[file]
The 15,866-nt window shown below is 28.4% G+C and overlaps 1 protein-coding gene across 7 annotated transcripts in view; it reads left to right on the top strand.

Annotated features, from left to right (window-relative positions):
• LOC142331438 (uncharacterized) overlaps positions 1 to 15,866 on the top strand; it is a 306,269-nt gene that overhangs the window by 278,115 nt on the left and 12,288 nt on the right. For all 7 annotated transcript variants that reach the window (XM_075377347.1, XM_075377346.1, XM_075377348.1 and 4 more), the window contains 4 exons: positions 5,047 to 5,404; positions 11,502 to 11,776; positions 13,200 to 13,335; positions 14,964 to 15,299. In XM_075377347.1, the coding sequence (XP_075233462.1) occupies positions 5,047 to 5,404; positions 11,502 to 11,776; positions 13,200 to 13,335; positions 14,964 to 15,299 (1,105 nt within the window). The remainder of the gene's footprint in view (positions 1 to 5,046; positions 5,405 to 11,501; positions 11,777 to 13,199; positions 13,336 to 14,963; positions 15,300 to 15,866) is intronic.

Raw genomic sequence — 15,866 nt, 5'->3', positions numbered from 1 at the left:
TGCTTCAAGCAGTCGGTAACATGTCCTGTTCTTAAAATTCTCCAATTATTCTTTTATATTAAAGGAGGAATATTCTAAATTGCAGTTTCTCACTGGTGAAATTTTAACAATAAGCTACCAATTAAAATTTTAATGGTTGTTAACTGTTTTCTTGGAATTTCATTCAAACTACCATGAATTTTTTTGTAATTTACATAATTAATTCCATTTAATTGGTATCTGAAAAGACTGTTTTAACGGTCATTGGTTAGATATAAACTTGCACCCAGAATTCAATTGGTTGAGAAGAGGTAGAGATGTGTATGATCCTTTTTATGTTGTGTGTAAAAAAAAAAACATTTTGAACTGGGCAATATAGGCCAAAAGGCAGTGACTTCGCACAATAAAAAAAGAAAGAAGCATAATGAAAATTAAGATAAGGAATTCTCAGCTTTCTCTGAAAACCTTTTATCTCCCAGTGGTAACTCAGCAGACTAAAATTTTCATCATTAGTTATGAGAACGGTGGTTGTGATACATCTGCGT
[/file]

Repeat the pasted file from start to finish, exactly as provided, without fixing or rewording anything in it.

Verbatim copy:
The 15,866-nt window shown below is 28.4% G+C and overlaps 1 protein-coding gene across 7 annotated transcripts in view; it reads left to right on the top strand.

Annotated features, from left to right (window-relative positions):
• LOC142331438 (uncharacterized) overlaps positions 1 to 15,866 on the top strand; it is a 306,269-nt gene that overhangs the window by 278,115 nt on the left and 12,288 nt on the right. For all 7 annotated transcript variants that reach the window (XM_075377347.1, XM_075377346.1, XM_075377348.1 and 4 more), the window contains 4 exons: positions 5,047 to 5,404; positions 11,502 to 11,776; positions 13,200 to 13,335; positions 14,964 to 15,299. In XM_075377347.1, the coding sequence (XP_075233462.1) occupies positions 5,047 to 5,404; positions 11,502 to 11,776; positions 13,200 to 13,335; positions 14,964 to 15,299 (1,105 nt within the window). The remainder of the gene's footprint in view (positions 1 to 5,046; positions 5,405 to 11,501; positions 11,777 to 13,199; positions 13,336 to 14,963; positions 15,300 to 15,866) is intronic.

Raw genomic sequence — 15,866 nt, 5'->3', positions numbered from 1 at the left:
TGCTTCAAGCAGTCGGTAACATGTCCTGTTCTTAAAATTCTCCAATTATTCTTTTATATTAAAGGAGGAATATTCTAAATTGCAGTTTCTCACTGGTGAAATTTTAACAATAAGCTACCAATTAAAATTTTAATGGTTGTTAACTGTTTTCTTGGAATTTCATTCAAACTACCATGAATTTTTTTGTAATTTACATAATTAATTCCATTTAATTGGTATCTGAAAAGACTGTTTTAACGGTCATTGGTTAGATATAAACTTGCACCCAGAATTCAATTGGTTGAGAAGAGGTAGAGATGTGTATGATCCTTTTTATGTTGTGTGTAAAAAAAAAAACATTTTGAACTGGGCAATATAGGCCAAAAGGCAGTGACTTCGCACAATAAAAAAAGAAAGAAGCATAATGAAAATTAAGATAAGGAATTCTCAGCTTTCTCTGAAAACCTTTTATCTCCCAGTGGTAACTCAGCAGACTAAAATTTTCATCATTAGTTATGAGAACGGTGGTTGTGATACATCTGCGT